Talking with your parents about their will, or lack thereof, can be challenging. Many adult children put off having the “dreaded talk” with parents and are unprepared when an unforeseen event like an accident or illness happens. A 2022 survey conducted by caring.com shows despite the COVID-19 pandemic, two-thirds of adult Americans do not have a will or estate plan. Putting off the discussion is risky, even if there is apprehension about getting started.
Protecting Your Family While Still Alive
A will is only part of an estate plan and only becomes active upon death. However, crucial documents such as a living will, powers of attorney, and living trusts protect a parent’s quality of life and outline their medical preferences while alive. This point is an important distinction to draw in conversation with your parents. Estate planning isn’t just about inheriting property, money, and objects. It is also a plan for your parents’ future, bringing peace to their daily lives, knowing emergency instructions exist.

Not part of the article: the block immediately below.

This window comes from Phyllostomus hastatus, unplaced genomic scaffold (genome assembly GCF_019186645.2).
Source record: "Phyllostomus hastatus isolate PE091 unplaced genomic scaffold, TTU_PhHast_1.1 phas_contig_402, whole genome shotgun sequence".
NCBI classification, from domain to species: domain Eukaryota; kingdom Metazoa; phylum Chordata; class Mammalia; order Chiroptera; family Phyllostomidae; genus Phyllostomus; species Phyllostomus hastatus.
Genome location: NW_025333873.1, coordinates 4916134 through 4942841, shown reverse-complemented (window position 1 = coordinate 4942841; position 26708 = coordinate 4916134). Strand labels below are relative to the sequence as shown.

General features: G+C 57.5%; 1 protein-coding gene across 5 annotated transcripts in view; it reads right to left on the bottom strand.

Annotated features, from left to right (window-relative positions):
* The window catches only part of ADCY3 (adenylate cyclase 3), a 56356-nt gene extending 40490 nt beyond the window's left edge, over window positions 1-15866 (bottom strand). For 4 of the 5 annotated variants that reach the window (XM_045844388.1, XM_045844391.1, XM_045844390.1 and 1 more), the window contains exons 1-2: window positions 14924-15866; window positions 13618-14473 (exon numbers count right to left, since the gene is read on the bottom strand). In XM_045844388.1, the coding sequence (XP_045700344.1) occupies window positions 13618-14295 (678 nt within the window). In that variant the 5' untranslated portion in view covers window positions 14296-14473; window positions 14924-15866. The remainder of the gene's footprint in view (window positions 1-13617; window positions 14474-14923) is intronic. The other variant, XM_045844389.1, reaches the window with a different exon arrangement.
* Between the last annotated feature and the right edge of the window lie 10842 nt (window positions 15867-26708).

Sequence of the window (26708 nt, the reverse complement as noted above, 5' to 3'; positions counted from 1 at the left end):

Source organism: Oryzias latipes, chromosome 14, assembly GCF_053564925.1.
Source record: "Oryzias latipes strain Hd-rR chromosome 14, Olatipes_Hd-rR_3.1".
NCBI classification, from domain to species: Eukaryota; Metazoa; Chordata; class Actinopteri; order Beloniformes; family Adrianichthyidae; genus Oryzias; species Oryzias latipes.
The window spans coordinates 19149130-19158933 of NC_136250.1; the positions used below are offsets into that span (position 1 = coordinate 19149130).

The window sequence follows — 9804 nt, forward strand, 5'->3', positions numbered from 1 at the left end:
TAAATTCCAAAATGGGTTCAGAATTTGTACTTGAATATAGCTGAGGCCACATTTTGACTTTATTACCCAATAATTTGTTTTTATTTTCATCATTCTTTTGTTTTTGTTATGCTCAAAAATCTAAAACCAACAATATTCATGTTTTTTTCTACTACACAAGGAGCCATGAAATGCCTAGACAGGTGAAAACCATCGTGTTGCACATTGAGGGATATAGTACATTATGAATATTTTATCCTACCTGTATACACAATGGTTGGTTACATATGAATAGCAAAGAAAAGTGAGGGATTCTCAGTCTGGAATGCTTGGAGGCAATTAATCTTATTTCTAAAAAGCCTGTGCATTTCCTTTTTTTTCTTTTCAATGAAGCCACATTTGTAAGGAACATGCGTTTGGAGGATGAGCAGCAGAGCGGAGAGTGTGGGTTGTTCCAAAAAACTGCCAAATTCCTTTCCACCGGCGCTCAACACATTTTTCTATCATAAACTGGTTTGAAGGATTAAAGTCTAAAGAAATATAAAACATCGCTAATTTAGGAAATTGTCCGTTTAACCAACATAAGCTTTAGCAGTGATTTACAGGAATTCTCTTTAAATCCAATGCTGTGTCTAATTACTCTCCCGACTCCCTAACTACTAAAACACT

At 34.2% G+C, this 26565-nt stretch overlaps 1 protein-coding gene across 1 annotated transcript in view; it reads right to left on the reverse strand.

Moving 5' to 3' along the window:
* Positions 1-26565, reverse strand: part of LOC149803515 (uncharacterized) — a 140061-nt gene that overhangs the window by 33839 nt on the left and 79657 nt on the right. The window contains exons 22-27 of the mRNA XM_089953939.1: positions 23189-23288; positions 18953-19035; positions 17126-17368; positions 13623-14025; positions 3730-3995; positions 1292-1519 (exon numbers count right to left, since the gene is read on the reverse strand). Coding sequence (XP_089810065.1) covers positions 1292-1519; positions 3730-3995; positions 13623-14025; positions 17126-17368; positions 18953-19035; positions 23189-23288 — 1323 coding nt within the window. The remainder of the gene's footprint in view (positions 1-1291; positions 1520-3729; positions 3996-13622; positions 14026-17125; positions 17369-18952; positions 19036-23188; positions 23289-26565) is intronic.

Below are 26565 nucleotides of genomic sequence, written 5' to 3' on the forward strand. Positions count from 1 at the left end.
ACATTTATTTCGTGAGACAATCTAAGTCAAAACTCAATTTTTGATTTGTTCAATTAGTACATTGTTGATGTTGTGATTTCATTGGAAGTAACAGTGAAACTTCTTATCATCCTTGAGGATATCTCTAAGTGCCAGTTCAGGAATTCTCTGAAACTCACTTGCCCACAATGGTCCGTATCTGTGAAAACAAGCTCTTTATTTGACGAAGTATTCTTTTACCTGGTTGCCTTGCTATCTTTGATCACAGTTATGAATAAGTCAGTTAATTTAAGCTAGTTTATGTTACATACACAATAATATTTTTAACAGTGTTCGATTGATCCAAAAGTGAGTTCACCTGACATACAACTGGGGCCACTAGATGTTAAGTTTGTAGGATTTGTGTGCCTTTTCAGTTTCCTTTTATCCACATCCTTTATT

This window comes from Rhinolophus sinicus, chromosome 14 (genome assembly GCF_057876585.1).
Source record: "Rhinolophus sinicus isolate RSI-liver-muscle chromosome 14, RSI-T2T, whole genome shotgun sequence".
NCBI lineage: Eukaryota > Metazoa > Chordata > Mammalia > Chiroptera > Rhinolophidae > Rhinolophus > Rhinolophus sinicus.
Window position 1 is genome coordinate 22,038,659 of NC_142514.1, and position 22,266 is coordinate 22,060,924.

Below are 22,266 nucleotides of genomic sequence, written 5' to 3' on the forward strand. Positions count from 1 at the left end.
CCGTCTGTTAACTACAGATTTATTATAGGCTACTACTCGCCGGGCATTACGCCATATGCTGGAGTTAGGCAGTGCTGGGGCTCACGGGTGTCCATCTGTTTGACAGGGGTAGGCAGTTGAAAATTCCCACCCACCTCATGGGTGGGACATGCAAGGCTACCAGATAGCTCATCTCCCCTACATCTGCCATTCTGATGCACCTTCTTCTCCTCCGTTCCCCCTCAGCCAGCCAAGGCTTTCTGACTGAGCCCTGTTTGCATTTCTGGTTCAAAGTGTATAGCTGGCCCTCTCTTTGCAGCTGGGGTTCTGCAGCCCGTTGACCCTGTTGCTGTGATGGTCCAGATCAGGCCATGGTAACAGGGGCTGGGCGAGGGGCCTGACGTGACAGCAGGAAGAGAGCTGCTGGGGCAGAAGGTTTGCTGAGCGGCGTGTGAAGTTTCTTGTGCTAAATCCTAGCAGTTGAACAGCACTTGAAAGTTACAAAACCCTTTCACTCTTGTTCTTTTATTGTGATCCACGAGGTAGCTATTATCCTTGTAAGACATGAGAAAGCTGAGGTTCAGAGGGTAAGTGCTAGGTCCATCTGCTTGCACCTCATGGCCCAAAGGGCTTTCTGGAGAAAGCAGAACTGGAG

While talking to your parents about estate planning helps them, it also helps the family’s adult children. Often with their own family to care for, they must plan for their future beyond their parents. When parents don’t prepare for retirement, including the needs for long-term care or end-of-life decision-making, caretaking might cost the adult children a lot of money, derailing the next generation’s financial stability. Every family has a vested interest in discussing their parents’ estate plan.
Incapacitation and End-of-life Care
Even if your parents have a modest estate, they should make their preferences known regarding incapacitation and end-of-life care. Are there enough available estate assets to cover them through retirement and long-term care issues? If not, there are other options for protecting you and your parents from financial ruin. An estate planning or elder law attorney develops strategies to meet these specific goals.